Shorts Aren't a Good Fit for Foreign ETFs

Many single-country ETFs trade at premiums, but that doesn't mean they're good shorts.
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Single-country funds dominate the list of exchange-traded funds trading at premiums to their net asset values. But ETF investors looking for international exposure, take note: Just because the share price of an ETF is more than the sum of its parts doesn't mean it's an ideal short sale candidate.

As of last week, 17 of the 25 ETFs with the highest premiums were iShares MSCI indexed country or region funds. (

Barclays Global Investors

, the bank behind the iShares name, has a near monopoly on country funds, which are ETFs that track foreign indices.)

Topping the list were the

iShares MSCI South Korea Index Fund

(EWY) - Get Report

and

iShares MSCI Malaysia Index Fund

(EWT) - Get Report

, which were trading at premiums of 1.06% and 0.96%, respectively.

The average premium for the 17 international ETFs on the list was 45 basis points, with the

iShares MSCI Spain Index Fund

(EWP) - Get Report

coming in at No. 17 with a 21-basis-point premium.

Since one of the advantages of ETFs is the ability to sell them short, one might believe that traders would pounce on these imbalances like hungry wolves on a T-bone steak. But Christine Hudacko, spokeswoman for Barclays Global Investors, cautions retail investors against attempting to capture that difference over the net asset values, or NAVs, because it tends to be erased as quickly as it arrives.

"Premiums and discounts between share price and NAV can occur if there is an imbalance of market supply and demand for an ETF," says Hudacko. "But the creation and redemption mechanism provides a natural arbitrage that should realign any material deviations between the ETF's price and NAV."

She adds that even larger discounts are not unusual and are based on U.S. investor sentiment toward the underlying foreign market, which may be closed during U.S. market hours.

"Non-concurrent trading hours, foreign exchange movements, local market holidays, and foreign government intervention can compound price differences between NAV and share price," says Hudacko. "For example, breaking news released during the U.S. trading day when underlying markets are closed can contribute to share price movement away from NAV. This is known as price discovery."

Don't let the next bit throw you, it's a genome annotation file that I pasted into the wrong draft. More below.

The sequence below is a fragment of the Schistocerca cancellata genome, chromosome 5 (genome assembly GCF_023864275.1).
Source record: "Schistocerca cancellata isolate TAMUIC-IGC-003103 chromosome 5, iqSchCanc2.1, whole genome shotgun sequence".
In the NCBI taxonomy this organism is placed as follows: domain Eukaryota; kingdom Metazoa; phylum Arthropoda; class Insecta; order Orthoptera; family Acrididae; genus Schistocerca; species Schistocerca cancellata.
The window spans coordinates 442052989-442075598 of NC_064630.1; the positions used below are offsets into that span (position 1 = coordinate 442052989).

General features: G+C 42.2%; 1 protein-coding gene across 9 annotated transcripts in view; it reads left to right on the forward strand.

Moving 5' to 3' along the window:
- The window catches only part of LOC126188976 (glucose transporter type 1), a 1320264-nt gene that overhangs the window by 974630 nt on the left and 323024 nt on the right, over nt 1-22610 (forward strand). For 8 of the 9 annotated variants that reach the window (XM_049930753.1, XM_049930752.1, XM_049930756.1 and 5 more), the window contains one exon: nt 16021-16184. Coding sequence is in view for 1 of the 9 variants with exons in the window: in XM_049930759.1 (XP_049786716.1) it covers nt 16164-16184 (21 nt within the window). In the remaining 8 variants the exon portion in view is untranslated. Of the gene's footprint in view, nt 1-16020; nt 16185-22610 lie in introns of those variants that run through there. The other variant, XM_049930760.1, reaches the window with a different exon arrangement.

An example of how time-zone differences affect the price of an ETF can be found with the

iShares MSCI Japan Index Fund

(EWJ) - Get Report

, which recently was trading at a premium around 0.37%. When the Japanese exchange closes at 3 a.m. EST, the NAVs for Japanese stocks in the fund are calculated using closing security prices from local markets as well as Reuters foreign exchange rates taken at 4 p.m. London time.

Because the Japanese share prices are frozen when trading begins on the

NYSE

at 9:30 a.m. EST, the iShares Japan Index Fund spends the day trading on new economic and political information, causing its share price to deviate in value from its underlying NAV at times. That's because the ETF shares trade independently in the U.S., while the underlying shares remain unchanged until Japanese trading resumes.

Unfortunately for arbitragers, the unique structure of ETFs makes it extremely difficult to exploit even slight differences between an ETF's price and its NAV. Unlike mutual funds, which are priced once a day at the 4 p.m. EST close, ETFs are continuously priced throughout the day, effectively wringing out arbitrage opportunities that may arise due to stale pricing.

Furthermore, the market makers who create and redeem ETFs have an additional mechanism for squeezing excessive discounts or premiums out of the share price. If an ETF is trading at too steep a premium, the market maker can drive down the price by selling those ETF shares -- or, in other words, increasing supply -- and exchanging them for shares of the underlying stocks.

The inability of market timers to capitalize on stale prices has made single-country ETFs a popular alternative to international open-end mutual funds. The mutual fund scandal a few years ago revealed market timers were in some cases illegally dipping in and out of mutual funds, hoping to profit from anticipated short-term market moves. Because of time-zone differences among international stock markets, market timers frequently targeted funds holding foreign stocks whose prices were stale.

Closed-end fund specialists, however, still do their best to try and squeeze out profits by gaming the premiums and discounts of closed-end funds to their NAVs.

Although the hurdles are higher for those trying to profit from the ETF pricing discrepancies, Ronald DeLegge, publisher of ETFGuide.com, says there are still opportunities for clever traders.

DeLegge cites a study done by a pair of economists in 2002 that indicated that international ETF quotes were, on average, revised only once an hour -- with the median interval between trades being 25 minutes.

"They also found that it took several hours, and in extreme cases several days, for larger premiums to disappear in international ETFs," says DeLegge. "I suppose a trader, if savvy and patient enough, could find these opportunities."